Ritual Abuse: Lawsuit Against Convicted Satanic Catholic Priest Dismissed because 'Survivor Doe' Filing is too Late, Judge Rules
‘Survivor Doe’ filing is too late, judge rules
By DAVID YONKE
TOLEDO BLADE | January 15, 2010
A lawsuit against Toledo priest Gerald Robinson, who was convicted in 2006 of murdering a nun, has been thrown out for being filed too late.
Judge Ruth Ann Franks of Lucas County Common Pleas Court said a Toledo woman’s civil suit, alleging that she was abused by Robinson and others in satanic rituals when she was a child, was not filed within Ohio’s statute of limitations, which in most cases is 12 years after the person turns 18.
The woman, now in her mid-40s, filed anonymously in 2005 as Survivor Doe along with her husband Spouse Doe, claiming that she could not have sued Robinson earlier because she did not know his identity until she saw him on television after his 2004 arrest for murder.
Mark Davis, the woman’s attorney, said he plans to appeal the ruling.
Judge Franks said in her 27-page decision, dated Tuesday, that while Survivor Doe did not know Robinson’s identity, she knew at least four people involved in the abuse and therefore could have attempted to learn the other abusers’ identities before the time limitations expired.
Judge Franks said child abuse may be the most “vile and vicious act that can be inflicted by a human” and that it stirs “very profound emotions,” but “the law does not allow the court to operate on emotion.”
She said Survivor Doe “could have sought assistance from law enforcement, and she could have attempted to act through other trusted individuals such as her husband” before the statute ex-pired.
Also named in the now-dismissed lawsuit were Gerald Mazuchowski, a Toledo lay Catholic; the Toledo Catholic Diocese, and St. Adalbert Parish and school, where some abuses allegedly occurred.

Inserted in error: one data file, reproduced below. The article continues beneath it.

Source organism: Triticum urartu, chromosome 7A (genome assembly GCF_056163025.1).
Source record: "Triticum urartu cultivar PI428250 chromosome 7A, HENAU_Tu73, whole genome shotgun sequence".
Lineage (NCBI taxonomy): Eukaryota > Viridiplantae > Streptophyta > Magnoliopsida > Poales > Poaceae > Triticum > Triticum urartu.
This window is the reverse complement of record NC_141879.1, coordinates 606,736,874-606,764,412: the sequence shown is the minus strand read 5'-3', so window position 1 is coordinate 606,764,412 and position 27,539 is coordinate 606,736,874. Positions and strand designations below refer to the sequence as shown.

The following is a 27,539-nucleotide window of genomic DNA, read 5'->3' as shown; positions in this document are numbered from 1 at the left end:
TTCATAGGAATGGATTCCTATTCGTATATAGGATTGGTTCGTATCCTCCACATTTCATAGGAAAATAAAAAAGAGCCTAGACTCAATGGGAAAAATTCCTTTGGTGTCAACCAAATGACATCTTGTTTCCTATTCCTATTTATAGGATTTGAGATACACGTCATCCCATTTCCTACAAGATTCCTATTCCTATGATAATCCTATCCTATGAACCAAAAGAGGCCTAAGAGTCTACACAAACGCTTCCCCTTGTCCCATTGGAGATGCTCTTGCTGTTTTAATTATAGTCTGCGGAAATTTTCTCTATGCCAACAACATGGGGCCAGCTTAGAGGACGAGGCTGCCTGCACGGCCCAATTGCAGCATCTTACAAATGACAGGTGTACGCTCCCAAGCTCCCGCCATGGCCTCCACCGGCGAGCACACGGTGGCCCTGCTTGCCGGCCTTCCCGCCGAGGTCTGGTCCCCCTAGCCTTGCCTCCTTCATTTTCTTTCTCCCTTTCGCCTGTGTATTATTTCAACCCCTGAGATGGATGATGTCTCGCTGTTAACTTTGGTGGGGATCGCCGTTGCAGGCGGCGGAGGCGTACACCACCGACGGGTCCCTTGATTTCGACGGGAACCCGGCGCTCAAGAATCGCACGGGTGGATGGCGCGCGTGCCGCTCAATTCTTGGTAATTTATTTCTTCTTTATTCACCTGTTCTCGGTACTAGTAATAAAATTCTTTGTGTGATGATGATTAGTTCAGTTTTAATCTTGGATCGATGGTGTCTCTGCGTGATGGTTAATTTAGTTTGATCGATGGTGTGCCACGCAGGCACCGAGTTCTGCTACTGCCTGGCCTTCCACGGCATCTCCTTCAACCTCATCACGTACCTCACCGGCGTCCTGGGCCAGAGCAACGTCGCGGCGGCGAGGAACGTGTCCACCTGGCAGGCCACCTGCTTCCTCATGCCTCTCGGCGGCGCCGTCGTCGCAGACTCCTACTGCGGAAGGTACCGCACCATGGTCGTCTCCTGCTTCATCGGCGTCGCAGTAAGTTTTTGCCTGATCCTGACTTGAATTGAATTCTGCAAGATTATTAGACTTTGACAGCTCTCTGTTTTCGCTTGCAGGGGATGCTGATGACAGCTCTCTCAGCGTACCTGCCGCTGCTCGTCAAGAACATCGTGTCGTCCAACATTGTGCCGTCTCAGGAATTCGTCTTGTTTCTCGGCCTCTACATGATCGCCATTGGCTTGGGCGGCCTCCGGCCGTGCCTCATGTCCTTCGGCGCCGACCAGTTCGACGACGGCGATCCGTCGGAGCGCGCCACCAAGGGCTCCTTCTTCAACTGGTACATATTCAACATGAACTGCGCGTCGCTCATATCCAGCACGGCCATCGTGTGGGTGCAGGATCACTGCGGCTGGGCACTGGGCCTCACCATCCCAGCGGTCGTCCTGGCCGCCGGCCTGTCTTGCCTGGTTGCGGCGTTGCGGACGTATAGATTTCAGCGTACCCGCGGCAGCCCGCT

Survivor Doe claimed in the suit that she was sexually abused by the satanic cult between 1968 and 1975, and that her abusers included a hooded man “with evil eyes” and a hooded “fat” man who told other cult members what to do.
Judge Franks cited Survivor Doe as saying that she witnessed “her mother’s participation in the ritual-type murder of a child during the satanic rituals and of her brother sexually assaulting her with a snake at someone’s direction, also related to the satanic ritual abuse.”
The judge said the Toledo woman began to remember the satanic rituals in 1994, kept detailed journals she calls her “life’s work,” and sought assistance from an attorney in 1994 about possibly suing her uncle for child abuse in a separate matter.
Mr. Davis, Survivor Doe’s attorney, said he is convinced that “our case is even stronger this time … because the evidence is overwhelming that what she described is what actually happened.”
He said he believes an appeals court will side with Survivor Doe’s contention that the statute of limitations countdown should not have begun ticking until she recognized her alleged perpetrators.
Robinson’s attorney, John Donahue, said yesterday that he was “very pleased” with Judge Franks’ decision, calling it “sensitive to the concerns of child abuse victims” while also upholding the law – “that justice delayed is justice denied.”
Robinson, 71, is serving a 15-years-to-life sentence at Hocking Correctional Facility in southern Ohio for the 1980 murder of Sister Margaret Ann Pahl. He was barred from ministry and has retired from the diocese but remains a priest because he has not been laicized by the Vatican.
Sister Margaret Ann’s body was found, choked and stabbed 32 times, on the morning of April 5, 1980 – Holy Saturday – in the sacristy of the former Mercy Hospital.
Robinson was arrested by cold-case detectives in April, 2004, and found guilty of murder in Lucas County Common Pleas Court in May, 2006.
His legal appeals have been rejected by the Ohio 6th District Court of Appeals, the Ohio Supreme Court, and the U.S. Supreme Court. A petition for postconviction relief is pending before Judge Gene Zmuda in Lucas County Common Pleas Court, with a hearing scheduled for Jan. 22.